"It was pot luck," said Nathan Devore, vice president of Rich Worldwide Travel in New York.
While a traveler's money may be protected, his frequent-flier miles probably aren't. The airlines have gone to great lengths to insure that the miles are viewed in court as their property, not the passenger's.
"The miles go down with the airline," said Jeff Miller, a travel lawyer.
He recommends people with bonus miles on a shaky airline either use them or, if possible, transfer them to a participating foreign airline.
Some industry experts recommend that passengers avoid booking far in advance on financially shaky airlines.
For instance, America West, a struggling midsize carrier, recently announced a two-for-one special for travel as far in advance as next year. But other, stronger airlines have already matched America West's offer with similar promotions.
(Of course, such a strategy may ultimately prove counterproductive, since shunning a weak airline may help lead to its demise, leaving the bigger carriers even more freedom to charge whatever fare they like.)
In today's imploding airline business, the stronger carriers sometimes have a vested interest in prolonging the lives of their weaker competitors.
Sometimes, the consumer can benefit. For instance, when United Airlines bought Pan Am's routes to Heathrow Airport in London, it agreed to guarantee up to $100 million worth of Pan Am's tickets should the airline stop flying.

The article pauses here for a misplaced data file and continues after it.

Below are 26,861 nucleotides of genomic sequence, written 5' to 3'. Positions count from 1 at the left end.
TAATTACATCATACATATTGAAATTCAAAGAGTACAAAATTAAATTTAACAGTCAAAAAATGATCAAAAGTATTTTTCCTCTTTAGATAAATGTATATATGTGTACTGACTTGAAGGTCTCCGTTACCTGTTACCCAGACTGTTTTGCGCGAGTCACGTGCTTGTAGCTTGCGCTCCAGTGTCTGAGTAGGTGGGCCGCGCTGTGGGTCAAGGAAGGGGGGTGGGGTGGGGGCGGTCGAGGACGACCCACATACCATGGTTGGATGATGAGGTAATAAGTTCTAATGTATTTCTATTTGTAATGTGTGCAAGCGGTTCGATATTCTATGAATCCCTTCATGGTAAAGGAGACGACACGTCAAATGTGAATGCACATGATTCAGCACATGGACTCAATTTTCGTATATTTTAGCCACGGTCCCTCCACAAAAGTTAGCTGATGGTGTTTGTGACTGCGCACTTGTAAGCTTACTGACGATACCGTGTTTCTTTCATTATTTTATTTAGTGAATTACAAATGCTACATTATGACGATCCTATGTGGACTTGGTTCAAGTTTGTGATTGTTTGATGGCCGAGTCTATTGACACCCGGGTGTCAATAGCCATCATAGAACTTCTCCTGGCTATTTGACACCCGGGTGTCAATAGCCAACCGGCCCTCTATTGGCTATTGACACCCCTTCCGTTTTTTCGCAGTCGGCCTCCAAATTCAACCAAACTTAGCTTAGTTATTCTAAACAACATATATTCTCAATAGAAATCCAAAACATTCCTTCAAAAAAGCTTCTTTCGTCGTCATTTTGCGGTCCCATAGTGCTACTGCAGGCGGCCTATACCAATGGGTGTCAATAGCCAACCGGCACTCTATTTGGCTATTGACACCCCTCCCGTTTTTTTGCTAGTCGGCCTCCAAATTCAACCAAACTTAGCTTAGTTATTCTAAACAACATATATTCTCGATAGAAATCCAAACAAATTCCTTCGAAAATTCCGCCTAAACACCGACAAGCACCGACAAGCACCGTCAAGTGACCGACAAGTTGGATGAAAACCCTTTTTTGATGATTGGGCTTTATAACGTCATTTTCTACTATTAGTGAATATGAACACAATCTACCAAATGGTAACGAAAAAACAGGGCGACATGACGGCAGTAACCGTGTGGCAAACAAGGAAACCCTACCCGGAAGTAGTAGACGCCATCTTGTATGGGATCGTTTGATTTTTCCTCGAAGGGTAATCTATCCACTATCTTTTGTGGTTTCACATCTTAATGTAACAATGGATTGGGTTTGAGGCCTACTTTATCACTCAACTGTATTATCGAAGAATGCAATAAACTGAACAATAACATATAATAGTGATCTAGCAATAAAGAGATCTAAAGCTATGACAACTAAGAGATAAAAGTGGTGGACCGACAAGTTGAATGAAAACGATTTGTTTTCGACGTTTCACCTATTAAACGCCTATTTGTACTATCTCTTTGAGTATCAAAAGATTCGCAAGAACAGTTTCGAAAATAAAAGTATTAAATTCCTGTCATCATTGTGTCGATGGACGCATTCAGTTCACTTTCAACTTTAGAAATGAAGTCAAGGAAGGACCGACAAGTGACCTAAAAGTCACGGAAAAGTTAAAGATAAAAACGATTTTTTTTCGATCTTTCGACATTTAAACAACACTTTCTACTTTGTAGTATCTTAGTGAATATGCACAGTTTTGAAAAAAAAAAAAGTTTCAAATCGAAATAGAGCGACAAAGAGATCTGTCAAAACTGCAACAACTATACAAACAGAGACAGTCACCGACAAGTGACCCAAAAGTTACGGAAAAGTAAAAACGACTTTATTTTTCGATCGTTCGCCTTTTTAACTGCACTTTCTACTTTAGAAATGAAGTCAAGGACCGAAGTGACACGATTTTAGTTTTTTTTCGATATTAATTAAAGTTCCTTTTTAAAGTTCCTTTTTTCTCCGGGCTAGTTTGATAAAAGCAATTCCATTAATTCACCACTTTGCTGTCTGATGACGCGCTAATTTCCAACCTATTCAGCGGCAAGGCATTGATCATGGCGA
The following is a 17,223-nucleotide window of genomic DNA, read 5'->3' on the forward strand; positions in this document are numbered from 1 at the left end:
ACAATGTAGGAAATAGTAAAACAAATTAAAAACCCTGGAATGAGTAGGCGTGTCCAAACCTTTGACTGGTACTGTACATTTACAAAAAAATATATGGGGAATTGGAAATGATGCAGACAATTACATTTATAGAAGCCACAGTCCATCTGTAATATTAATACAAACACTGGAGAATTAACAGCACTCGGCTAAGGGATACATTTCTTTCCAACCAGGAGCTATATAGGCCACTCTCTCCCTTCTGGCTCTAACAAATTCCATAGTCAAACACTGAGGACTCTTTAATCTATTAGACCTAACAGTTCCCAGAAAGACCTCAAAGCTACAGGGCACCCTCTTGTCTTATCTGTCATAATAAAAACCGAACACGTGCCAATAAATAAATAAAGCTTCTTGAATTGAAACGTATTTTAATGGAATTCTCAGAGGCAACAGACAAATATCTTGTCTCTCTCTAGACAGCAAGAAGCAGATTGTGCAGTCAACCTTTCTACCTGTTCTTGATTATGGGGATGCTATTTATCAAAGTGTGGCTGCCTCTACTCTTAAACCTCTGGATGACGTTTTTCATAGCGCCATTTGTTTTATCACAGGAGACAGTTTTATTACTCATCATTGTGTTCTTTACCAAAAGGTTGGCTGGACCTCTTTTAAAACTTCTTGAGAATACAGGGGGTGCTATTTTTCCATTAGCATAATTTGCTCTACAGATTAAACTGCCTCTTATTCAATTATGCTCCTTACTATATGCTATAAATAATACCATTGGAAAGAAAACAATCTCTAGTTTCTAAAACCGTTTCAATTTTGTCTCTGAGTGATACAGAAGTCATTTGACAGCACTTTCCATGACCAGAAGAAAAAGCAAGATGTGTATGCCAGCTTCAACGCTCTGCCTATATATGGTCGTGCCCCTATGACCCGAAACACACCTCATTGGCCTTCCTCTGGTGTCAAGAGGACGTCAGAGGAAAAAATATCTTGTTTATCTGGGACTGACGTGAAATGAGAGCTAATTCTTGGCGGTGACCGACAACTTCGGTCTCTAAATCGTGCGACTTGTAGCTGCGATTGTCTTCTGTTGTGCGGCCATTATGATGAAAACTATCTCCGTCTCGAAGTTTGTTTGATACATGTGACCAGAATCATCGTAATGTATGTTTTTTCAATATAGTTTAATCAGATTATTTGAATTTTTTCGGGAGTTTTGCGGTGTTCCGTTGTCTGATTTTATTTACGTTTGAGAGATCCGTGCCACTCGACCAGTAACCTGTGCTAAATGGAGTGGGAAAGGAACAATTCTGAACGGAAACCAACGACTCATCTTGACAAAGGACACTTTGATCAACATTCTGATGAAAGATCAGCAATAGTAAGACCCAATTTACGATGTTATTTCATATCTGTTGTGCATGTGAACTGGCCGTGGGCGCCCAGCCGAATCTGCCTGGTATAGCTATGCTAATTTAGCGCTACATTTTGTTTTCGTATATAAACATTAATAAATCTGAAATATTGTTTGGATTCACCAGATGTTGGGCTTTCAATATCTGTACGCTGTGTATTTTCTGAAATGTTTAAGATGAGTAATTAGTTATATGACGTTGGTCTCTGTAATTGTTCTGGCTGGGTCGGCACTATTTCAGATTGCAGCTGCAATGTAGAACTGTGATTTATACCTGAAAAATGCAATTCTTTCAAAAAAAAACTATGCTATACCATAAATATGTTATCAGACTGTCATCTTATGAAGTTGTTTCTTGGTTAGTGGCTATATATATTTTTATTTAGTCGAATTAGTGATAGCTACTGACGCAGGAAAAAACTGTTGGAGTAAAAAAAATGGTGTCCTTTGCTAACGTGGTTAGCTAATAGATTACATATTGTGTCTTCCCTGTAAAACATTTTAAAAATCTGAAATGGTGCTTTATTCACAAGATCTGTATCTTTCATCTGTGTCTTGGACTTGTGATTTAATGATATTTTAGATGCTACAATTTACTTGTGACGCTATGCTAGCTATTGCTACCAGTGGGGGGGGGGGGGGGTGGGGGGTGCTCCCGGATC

In addition, Pan Am frequent-flier miles could be redeemed on United.
But the entire deal hinges on British government approval, and negotiations between the two countries hit a snag that had not been resolved at press time.
Seeking the counsel of a reliable travel agent is always a good idea. But agents are caught in a bind between their desire to support a troubled airline - and thus promote healthy competition - and their obligation to steer consumers away from an airline that may evaporate at any moment.
With airline bankruptcies becoming as common as delayed flights and lost bags, the words "Chapter 11" don't have the stigma they once did.
Since Continental Airlines filed for bankruptcy protection (the second time in eight years), it has added three dozen flights from Newark International Airport, and the carrier recently revamped its service.
"It's business as usual," said Ned Walker, a Continental spokesman, adding that the airline has not seen a drop in passengers due to its bankruptcy filing.
Still, some on Capitol Hill aren't convinced that consumers are adequately protected. Bills by Rep. Sherwood L. Boehlert, R-N.Y., and Sen. Nancy Kassebaum, R-Kan., would force the airlines to devise a plan to protect the traveling public's money.
Details have yet to be worked out, but one proposal is that a surcharge of a few cents be added to each ticket, establishing a pool of money to be dispensed to passengers stranded by a bankrupt airline.
While the bills are supported by travel agents, they are strongly opposed by the leading airlines, who feel that such legislation is, in effect, asking them to subsidize their weaker competitors. So far, the bills have made little progress.